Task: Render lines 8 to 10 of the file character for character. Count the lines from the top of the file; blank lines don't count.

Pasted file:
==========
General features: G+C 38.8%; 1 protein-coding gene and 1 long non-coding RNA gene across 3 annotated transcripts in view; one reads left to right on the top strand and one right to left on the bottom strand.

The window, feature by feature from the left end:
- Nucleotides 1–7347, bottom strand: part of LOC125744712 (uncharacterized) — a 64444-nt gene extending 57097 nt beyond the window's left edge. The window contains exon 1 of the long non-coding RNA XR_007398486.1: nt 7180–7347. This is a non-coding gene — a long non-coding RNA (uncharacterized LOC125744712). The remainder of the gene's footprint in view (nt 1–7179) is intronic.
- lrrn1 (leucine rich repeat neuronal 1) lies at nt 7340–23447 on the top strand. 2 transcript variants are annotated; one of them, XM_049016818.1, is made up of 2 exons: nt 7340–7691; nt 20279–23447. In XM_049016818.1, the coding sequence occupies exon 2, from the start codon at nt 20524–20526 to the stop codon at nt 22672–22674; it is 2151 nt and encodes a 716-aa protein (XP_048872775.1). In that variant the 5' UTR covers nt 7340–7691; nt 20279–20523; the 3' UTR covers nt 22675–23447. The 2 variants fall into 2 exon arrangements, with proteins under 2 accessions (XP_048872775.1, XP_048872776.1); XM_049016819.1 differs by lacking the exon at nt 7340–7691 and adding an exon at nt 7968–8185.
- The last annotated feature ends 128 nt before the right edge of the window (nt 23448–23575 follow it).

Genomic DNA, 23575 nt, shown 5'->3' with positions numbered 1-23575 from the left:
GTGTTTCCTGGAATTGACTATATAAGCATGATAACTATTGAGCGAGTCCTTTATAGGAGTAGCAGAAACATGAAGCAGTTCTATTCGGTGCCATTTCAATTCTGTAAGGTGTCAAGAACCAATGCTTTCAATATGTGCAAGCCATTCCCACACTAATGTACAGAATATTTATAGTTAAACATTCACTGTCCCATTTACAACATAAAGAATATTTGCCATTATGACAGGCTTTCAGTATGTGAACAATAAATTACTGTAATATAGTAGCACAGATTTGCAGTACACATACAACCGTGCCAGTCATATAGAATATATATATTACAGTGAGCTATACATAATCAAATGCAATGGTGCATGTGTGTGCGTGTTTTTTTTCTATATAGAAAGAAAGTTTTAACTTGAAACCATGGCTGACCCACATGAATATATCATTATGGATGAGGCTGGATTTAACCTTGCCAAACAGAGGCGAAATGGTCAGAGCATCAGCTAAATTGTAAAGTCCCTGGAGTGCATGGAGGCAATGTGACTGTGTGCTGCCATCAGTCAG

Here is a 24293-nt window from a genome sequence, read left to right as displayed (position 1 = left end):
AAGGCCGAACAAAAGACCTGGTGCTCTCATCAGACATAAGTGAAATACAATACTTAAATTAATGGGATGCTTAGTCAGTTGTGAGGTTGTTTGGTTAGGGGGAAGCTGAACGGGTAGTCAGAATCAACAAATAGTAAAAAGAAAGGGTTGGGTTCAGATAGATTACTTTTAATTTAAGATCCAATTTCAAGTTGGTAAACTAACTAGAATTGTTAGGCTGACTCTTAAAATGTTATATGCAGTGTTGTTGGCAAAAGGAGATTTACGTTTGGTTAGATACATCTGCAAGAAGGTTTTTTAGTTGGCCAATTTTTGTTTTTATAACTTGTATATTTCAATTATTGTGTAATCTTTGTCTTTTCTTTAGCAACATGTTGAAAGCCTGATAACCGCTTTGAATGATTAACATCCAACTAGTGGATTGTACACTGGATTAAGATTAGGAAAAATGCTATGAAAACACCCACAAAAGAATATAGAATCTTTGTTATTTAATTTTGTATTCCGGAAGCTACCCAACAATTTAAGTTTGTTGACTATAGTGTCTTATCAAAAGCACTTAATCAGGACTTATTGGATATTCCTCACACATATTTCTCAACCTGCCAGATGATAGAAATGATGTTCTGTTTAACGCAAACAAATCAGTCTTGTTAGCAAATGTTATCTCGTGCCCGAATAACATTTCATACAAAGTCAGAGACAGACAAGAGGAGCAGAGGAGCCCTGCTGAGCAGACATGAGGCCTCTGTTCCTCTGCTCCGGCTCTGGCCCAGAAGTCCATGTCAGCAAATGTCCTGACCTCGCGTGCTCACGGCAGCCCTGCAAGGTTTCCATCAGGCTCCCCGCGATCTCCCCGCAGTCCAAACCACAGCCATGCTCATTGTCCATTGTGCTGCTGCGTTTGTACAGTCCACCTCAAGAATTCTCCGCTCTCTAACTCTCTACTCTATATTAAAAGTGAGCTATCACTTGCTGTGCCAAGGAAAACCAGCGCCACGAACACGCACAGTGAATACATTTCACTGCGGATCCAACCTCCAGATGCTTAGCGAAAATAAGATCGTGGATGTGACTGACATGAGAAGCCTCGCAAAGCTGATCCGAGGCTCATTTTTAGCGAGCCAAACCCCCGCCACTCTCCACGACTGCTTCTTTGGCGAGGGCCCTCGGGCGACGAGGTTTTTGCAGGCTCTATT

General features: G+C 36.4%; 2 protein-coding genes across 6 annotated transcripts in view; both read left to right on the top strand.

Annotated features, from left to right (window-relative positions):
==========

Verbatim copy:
Here is a 24293-nt window from a genome sequence, read left to right as displayed (position 1 = left end):
AAGGCCGAACAAAAGACCTGGTGCTCTCATCAGACATAAGTGAAATACAATACTTAAATTAATGGGATGCTTAGTCAGTTGTGAGGTTGTTTGGTTAGGGGGAAGCTGAACGGGTAGTCAGAATCAACAAATAGTAAAAAGAAAGGGTTGGGTTCAGATAGATTACTTTTAATTTAAGATCCAATTTCAAGTTGGTAAACTAACTAGAATTGTTAGGCTGACTCTTAAAATGTTATATGCAGTGTTGTTGGCAAAAGGAGATTTACGTTTGGTTAGATACATCTGCAAGAAGGTTTTTTAGTTGGCCAATTTTTGTTTTTATAACTTGTATATTTCAATTATTGTGTAATCTTTGTCTTTTCTTTAGCAACATGTTGAAAGCCTGATAACCGCTTTGAATGATTAACATCCAACTAGTGGATTGTACACTGGATTAAGATTAGGAAAAATGCTATGAAAACACCCACAAAAGAATATAGAATCTTTGTTATTTAATTTTGTATTCCGGAAGCTACCCAACAATTTAAGTTTGTTGACTATAGTGTCTTATCAAAAGCACTTAATCAGGACTTATTGGATATTCCTCACACATATTTCTCAACCTGCCAGATGATAGAAATGATGTTCTGTTTAACGCAAACAAATCAGTCTTGTTAGCAAATGTTATCTCGTGCCCGAATAACATTTCATACAAAGTCAGAGACAGACAAGAGGAGCAGAGGAGCCCTGCTGAGCAGACATGAGGCCTCTGTTCCTCTGCTCCGGCTCTGGCCCAGAAGTCCATGTCAGCAAATGTCCTGACCTCGCGTGCTCACGGCAGCCCTGCAAGGTTTCCATCAGGCTCCCCGCGATCTCCCCGCAGTCCAAACCACAGCCATGCTCATTGTCCATTGTGCTGCTGCGTTTGTACAGTCCACCTCAAGAATTCTCCGCTCTCTAACTCTCTACTCTATATTAAAAGTGAGCTATCACTTGCTGTGCCAAGGAAAACCAGCGCCACGAACACGCACAGTGAATACATTTCACTGCGGATCCAACCTCCAGATGCTTAGCGAAAATAAGATCGTGGATGTGACTGACATGAGAAGCCTCGCAAAGCTGATCCGAGGCTCATTTTTAGCGAGCCAAACCCCCGCCACTCTCCACGACTGCTTCTTTGGCGAGGGCCCTCGGGCGACGAGGTTTTTGCAGGCTCTATT

General features: G+C 36.4%; 2 protein-coding genes across 6 annotated transcripts in view; both read left to right on the top strand.